A letter to all candidates facing counter-offers

By Luna Chan, Senior Consultant – HR and Administration, Links International Hong Kong

In our many years in recruitment in Asia, we have learnt that, during the job search process, it’s not uncommon for a candidate who has accepted a job offer to be presented with a counter-offer by their current employer and thus have second thoughts and choose to turn the external offer down.There are, however, many things to consider as to whether this is the right choice. I have chosen to write my blog post as a letter to all those candidates who are in this position, to ensure that you are making the best decision for yourselves and your careers.

Dear Christine*,

After the 1-hour conversation I had with you last night regarding your resignation from your current job, I would like to re-cap on a few things we discussed.

I understand this is a tough decision for you and that your boss would like you to stay, particularly now that the company is undergoing a restructuring process.

Here are some perspectives I would like to invite you to carefully consider:

Why you decided to leave in the first place

This decision is not one you are about to make, but one you made ALREADY when you told me you were looking for a change. You told me that the business was not doing badly but development was slow and prospects were limited. You also said you wanted to go back into a well-established financial institution with a friendly people culture for a better sense of belonging, as well as better development prospects for yourself in the long run. That is why I found you this job offer you have on hand that would provide exactly what you asked for.

If you stay with your current firm, will the reasons for leaving in the beginning be eliminated naturally? Are you sure you will not be looking again before long?

“It was bad timing to leave the firm and my boss.”

There will never be a “good” time to resign from a firm: your boss is always going to tell you that they need someone to help out on the current/upcoming projects; the firm is growing with a lot of potential; business is doing really well; you have a lot of potential; they are about to give you more responsibilities… there will always be all kinds of reasons for not resigning. They would never want to have you walk away from them.

If you overestimated your importance to them, you might have also underestimated how easy it would be for a firm to let go of someone later on (think about your senior management who left all of a sudden). If you don’t think about yourself, nobody else would.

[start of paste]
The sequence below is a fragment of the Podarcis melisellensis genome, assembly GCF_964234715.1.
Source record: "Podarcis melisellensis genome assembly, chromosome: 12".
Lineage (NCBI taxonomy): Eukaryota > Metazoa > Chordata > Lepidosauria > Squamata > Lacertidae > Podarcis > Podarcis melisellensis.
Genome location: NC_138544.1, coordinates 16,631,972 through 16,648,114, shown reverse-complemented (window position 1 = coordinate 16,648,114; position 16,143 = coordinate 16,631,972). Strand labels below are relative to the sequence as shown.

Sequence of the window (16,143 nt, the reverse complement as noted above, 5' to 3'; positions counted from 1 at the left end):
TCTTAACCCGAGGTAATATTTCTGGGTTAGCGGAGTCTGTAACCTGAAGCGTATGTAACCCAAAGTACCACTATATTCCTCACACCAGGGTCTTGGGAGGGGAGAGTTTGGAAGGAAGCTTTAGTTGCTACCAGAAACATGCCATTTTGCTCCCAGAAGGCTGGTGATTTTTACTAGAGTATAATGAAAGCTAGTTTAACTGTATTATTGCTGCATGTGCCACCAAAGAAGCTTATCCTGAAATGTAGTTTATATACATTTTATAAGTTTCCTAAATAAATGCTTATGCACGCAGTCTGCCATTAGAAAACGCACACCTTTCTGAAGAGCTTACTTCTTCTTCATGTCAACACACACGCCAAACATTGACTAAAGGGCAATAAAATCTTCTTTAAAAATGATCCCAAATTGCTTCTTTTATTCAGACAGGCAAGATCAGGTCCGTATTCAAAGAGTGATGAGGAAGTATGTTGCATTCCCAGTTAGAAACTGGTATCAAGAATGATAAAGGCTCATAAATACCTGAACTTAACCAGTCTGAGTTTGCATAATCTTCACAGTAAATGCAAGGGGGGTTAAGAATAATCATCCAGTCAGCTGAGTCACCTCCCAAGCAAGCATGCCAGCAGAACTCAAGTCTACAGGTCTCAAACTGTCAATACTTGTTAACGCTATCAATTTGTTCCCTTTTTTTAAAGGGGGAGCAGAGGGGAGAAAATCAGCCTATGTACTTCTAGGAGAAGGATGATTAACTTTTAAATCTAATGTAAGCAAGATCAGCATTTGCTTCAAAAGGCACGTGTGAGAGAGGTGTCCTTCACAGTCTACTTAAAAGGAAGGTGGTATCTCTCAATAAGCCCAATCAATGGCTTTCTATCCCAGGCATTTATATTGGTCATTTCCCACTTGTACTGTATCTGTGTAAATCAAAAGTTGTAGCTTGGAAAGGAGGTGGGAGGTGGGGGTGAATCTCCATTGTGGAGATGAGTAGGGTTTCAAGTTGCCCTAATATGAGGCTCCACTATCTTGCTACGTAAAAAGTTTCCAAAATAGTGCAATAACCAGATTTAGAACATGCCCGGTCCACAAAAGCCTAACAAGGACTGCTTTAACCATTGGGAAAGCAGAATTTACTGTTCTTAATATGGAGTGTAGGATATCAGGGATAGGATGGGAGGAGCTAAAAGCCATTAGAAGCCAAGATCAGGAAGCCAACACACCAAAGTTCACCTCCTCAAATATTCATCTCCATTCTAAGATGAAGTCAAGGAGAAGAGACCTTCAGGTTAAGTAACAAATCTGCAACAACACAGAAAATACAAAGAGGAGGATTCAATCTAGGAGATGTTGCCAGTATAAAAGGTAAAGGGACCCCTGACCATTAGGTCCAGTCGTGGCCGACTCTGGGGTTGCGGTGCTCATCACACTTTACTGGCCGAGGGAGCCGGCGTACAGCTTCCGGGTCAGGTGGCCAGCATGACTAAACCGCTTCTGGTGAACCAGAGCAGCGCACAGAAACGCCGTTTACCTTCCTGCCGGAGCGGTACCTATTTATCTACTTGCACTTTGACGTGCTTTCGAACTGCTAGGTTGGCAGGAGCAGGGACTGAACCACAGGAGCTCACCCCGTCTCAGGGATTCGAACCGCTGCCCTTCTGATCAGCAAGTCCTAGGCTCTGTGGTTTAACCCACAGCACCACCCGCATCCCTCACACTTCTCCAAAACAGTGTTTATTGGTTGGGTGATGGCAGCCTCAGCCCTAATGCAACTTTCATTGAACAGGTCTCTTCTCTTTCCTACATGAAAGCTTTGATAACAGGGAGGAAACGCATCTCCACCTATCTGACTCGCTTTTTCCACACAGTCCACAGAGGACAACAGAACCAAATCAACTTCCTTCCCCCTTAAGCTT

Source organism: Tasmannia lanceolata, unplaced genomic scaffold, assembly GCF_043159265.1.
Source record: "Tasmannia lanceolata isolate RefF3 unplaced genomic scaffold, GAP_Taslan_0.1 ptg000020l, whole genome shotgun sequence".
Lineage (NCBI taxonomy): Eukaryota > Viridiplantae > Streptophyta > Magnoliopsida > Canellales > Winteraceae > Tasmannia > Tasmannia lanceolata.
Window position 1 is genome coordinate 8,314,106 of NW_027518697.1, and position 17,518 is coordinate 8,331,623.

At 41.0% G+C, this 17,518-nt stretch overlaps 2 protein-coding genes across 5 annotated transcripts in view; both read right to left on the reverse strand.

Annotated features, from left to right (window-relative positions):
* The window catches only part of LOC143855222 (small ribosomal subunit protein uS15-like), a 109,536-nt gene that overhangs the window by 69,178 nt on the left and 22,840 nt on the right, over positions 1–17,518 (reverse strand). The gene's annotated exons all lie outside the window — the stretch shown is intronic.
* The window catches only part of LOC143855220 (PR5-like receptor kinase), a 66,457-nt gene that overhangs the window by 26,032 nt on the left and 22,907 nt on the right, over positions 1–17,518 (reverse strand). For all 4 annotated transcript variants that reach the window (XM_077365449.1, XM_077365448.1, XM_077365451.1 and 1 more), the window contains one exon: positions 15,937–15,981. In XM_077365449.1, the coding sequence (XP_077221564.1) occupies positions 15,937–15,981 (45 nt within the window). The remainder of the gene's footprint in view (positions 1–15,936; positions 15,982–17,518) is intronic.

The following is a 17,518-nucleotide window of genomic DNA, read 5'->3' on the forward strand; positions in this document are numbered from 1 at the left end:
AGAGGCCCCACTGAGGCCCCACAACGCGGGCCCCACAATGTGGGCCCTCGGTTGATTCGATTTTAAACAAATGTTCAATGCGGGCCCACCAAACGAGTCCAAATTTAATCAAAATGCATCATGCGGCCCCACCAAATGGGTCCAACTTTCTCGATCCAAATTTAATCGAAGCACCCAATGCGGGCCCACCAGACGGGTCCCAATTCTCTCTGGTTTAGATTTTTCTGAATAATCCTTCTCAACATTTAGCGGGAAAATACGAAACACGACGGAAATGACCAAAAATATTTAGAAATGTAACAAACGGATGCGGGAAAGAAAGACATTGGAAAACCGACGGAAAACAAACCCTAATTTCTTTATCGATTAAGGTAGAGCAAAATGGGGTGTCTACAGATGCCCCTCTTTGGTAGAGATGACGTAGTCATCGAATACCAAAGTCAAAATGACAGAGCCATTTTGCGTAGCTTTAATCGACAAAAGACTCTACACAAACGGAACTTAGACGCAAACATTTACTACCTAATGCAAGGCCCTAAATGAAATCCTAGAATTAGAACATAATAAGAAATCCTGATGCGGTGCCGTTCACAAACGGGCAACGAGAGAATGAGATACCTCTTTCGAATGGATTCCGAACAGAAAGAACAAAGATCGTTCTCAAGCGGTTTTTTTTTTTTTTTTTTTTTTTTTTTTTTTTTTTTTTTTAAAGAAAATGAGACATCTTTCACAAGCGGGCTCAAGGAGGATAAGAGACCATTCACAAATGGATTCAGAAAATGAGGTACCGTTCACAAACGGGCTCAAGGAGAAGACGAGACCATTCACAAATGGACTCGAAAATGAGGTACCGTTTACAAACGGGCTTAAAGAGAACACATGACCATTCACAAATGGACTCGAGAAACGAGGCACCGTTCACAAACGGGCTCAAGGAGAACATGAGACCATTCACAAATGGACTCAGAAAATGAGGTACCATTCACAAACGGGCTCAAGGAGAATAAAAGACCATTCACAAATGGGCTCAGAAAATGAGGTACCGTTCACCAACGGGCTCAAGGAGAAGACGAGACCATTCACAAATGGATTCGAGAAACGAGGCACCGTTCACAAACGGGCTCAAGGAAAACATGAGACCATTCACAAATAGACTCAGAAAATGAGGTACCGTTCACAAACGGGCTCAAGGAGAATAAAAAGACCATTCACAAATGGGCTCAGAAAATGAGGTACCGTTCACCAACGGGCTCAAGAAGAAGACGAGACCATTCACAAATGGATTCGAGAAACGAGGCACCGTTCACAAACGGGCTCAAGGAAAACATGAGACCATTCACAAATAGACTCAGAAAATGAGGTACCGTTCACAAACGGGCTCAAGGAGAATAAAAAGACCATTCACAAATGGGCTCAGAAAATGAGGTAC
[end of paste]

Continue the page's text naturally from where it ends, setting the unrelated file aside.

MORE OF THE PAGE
“My boss was so kind to me. She offered me a salary increment right away.”

As many similar articles out there on counter-offering suggest, now that your employer knows of your intention of leaving, things will never be the same, no matter how “normal” it might seem on the surface.

You might think your loyalty is being proved by choosing to stay… indeed, your loyalty, from your boss’ perspective, was hindered right at the moment you let your employer know of your intention of leaving.

Yes, they need you at the moment, and they will be happy to keep you for as long as they want you to stay. Yet you are leaving yourself exposed and you will have no control when the situation changes later on.

Eventually, you might find yourself, either for the same reasons as before or different reasons later on, still needing to look for a new job, but by then you might not have so many options.

Think about the new environment, the friendly team and the new things to learn

I understand how difficult it might seem to tender your resignation. I can imagine the hard time you might need to go through to convince your boss that you really need to leave, while she tries to make you do the opposite… it is very easy to give up and stay in your comfort zone.

However, if you were to take a step back and look at the whole situation from a different perspective, you would see that the objective is not to lead you to a chaotic outcome, but a bright future to start afresh with a wonderful multinational financial institution and supportive teammates to work with.

You are a great candidate with a lot of potential and deserve to be recognised and given the chance to learn. This firm sees your potential and appreciates you as being the “Christine” that you are, and welcomes you to their family with open arms. While life is always full of surprises and risks, this opportunity might be something worth fighting for.

Dear Christine, forgive me as I am not going to show you any statistical evidence e.g. figures of employees accepting counter-offers who left the job eventually within one year, and so on. These figures are easily found online, so please go ahead if you’d like to do some research on your own. What matters to me the most is that you are making a rational choice that will not lead to any regrets later on.

The choice of giving up on trying to resign and staying in your comfort zone is obviously an easy, one-off action, but the consequences will be everlasting. The outcome will be entirely different given the decisions you make. Promise me to think carefully, and to always be true to your gut feelings. Don’t run away from your fears, and be confident enough to accept the new challenges you have secretly dreamed of.

No matter what decision you make at the end, you will always have my support and best wishes.

Best Regards,

Your Consultant, Luna

(*Please note that the name “Christine” and all other information involved in this article are fictitious and do not relate to any party in reality.)

If you’re thinking of making a career move and need some advice, Links International is here to help. Please get in touch with one of our consultants and we will help take your career to the next level.